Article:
Too often we see negotiations as adversarial or even a battle of wills. This perspective is misguided. Consider research from Harvard that concluded, “The myth of the effective hard bargainer should be destroyed.” The researchers learned that negotiators who took on the role of a problem solver were among the most effective. Developing these problem-solving skills means being able to reach a mutually beneficial outcome without relinquishing valuable terms.
Sales professionals can become effective negotiators by focusing on three key phases:
The opening consists of the sales professional’s offer and the buyer’s response. This phase is an early opportunity for sales professionals to maximize the impact of their value proposition.
Once the sales professional has made the offer, it is important to control, or protect, the position. Put simply, the sales professional must maintain the scope of work and the pricing.
As the negotiation draws to a close, the sales professional will likely need to engage in trading in which they give something to get something. Trading is effective because it avoids the trap of making concessions: giving something up without getting something in return.
The opening of a negotiation sets the tone for the rest of the exchange. This tone should be one of cooperation. Therefore, sales professionals should begin by recapping common ground.
Once the common ground is clear, sales professionals can position their offer. For many, this is a counterintuitive step. Conventional wisdom insists that an effective negotiator never makes the first offer. Unfortunately, this thinking is based on a false premise. Academics at Northwestern University revealed that “there is virtually no research that supports the claim that letting the other party open first is advantageous. In fact, it can backfire — and lead to a worse outcome than you imagined.”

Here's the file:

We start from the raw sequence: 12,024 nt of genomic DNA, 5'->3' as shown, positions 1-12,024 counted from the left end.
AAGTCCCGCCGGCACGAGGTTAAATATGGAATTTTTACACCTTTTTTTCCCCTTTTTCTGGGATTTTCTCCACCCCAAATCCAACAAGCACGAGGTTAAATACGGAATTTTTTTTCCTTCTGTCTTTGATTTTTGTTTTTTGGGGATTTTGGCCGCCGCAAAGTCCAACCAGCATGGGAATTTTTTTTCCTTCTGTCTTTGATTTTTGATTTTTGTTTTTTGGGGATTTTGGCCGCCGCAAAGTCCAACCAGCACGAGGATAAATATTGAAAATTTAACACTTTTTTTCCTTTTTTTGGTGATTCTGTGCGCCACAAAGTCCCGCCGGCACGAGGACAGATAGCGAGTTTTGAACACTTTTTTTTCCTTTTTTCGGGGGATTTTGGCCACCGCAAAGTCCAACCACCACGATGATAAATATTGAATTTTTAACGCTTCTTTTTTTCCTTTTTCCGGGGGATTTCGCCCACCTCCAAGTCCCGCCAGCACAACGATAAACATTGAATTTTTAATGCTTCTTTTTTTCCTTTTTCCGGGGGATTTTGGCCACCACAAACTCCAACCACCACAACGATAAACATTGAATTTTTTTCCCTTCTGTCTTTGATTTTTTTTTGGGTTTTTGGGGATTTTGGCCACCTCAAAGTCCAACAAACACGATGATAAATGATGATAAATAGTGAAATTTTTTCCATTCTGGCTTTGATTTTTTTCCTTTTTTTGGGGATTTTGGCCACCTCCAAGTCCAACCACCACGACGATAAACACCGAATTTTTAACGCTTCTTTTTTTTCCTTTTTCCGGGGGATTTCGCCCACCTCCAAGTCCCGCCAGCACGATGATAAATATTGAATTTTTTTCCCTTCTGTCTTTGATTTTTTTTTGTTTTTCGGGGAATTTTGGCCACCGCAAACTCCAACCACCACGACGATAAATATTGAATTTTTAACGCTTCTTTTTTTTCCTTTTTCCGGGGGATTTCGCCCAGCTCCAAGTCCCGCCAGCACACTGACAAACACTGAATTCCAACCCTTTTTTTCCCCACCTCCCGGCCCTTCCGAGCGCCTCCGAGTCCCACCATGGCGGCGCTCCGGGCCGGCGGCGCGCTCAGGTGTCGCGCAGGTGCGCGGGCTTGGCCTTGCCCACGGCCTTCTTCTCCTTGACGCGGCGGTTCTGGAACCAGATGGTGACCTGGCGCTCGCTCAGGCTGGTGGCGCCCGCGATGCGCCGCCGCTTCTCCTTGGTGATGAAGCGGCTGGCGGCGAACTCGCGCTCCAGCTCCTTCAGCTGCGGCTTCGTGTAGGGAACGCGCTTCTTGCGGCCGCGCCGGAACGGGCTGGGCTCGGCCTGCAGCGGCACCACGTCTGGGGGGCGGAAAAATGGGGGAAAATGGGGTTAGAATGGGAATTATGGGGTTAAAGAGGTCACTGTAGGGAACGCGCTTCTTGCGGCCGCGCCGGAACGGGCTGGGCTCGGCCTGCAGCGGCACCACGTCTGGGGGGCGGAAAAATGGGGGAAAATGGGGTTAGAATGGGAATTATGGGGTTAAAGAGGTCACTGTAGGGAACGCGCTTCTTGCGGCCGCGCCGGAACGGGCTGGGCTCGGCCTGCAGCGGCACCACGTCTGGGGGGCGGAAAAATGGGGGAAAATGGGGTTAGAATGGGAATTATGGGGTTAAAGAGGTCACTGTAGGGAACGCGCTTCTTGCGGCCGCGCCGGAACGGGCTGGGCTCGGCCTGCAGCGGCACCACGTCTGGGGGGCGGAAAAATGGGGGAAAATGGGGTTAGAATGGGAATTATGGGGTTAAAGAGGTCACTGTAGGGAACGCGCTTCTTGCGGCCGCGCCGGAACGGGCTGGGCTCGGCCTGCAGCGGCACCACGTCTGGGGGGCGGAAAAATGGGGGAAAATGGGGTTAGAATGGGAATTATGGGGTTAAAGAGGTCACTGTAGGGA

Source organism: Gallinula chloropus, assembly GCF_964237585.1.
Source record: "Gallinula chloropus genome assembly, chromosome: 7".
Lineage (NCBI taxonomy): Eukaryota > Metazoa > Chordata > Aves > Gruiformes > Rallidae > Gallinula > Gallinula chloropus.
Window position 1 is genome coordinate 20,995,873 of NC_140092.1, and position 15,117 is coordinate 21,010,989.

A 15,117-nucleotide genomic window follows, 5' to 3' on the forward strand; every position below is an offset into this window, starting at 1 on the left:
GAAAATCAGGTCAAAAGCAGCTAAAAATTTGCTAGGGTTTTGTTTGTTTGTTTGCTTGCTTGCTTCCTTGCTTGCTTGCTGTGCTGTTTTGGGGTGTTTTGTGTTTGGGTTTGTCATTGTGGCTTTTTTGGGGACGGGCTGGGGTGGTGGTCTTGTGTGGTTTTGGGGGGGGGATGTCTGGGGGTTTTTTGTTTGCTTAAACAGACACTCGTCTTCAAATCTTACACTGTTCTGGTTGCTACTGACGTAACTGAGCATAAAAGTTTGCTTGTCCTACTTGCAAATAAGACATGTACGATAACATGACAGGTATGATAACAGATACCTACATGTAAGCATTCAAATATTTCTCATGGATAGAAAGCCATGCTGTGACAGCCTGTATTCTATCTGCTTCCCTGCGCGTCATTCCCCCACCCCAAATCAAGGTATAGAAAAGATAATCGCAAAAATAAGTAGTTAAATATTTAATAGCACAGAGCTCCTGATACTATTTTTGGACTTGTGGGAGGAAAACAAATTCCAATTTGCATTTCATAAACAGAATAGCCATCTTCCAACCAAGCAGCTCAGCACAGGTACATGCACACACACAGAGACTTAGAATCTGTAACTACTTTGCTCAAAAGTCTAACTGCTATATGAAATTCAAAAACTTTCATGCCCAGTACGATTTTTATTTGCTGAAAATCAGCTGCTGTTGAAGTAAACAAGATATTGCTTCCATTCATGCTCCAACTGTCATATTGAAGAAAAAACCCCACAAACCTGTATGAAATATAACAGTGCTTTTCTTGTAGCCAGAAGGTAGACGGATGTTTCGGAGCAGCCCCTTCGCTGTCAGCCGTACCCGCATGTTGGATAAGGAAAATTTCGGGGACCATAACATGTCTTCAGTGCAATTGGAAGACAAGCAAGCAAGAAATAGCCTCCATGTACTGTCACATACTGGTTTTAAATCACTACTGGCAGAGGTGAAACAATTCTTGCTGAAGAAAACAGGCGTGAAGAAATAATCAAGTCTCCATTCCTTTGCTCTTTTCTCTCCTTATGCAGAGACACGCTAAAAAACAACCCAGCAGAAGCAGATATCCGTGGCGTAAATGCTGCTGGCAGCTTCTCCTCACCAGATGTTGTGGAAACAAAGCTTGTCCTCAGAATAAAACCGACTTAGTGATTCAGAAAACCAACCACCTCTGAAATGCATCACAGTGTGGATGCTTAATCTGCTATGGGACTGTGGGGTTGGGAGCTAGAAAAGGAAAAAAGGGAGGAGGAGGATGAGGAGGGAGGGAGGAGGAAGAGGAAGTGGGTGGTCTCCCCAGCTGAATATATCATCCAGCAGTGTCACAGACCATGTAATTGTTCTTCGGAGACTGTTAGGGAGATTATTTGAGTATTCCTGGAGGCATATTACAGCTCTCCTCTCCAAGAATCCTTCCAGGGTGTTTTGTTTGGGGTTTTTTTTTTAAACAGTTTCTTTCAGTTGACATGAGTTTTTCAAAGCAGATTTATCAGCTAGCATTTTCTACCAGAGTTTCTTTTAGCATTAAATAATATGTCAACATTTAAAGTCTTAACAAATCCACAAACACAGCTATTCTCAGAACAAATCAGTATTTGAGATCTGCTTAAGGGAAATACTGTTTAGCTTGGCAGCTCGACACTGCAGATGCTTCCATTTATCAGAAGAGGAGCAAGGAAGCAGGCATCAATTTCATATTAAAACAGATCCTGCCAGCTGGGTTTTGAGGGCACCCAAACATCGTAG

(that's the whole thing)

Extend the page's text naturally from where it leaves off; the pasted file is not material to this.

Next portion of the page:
Once the sales professional has made an offer, they must engage with the customer’s response. Doing so means the following three steps:
Acknowledgment begins with the sales professional maintaining their presence and delivering a neutral statement. This kind of response demonstrates that the sales professional understands the customer’s response. It is critical that such an acknowledgment is nonjudgmental. There is no need to agree or disagree.
Getting the customer’s full response means eliciting all of the information with open-ended questions. Like acknowledging, these questions should be neutral. They should never appear as an attempt to lead the customer in any direction. For example, a sales professional might want to ask, “What are your thoughts on the offer?”
Summarizing limits the probability of late-stage changes. There is no way to guarantee that the customer will not change their needs or issue new, last-minute demands. However, summarizing acts as a mile marker in the buyer’s journey. By assessing areas of agreement, potential concerns, and areas of disagreement, sales professionals can validate what has been accomplished up to that point in the negotiation.
Customer demands are inevitable in negotiations. However, there is an important distinction to be made between demands and needs. A demand is non-negotiable. It is an ultimatum. A need, however, is a requirement that can be met in a variety of ways. The sales professional who can convert a demand to a need will succeed because they can meet that need in ways that do not require sacrificing valuable factors like payment terms, pricing, or the scope of the sale. Converting a demand to a need requires three, specific skills: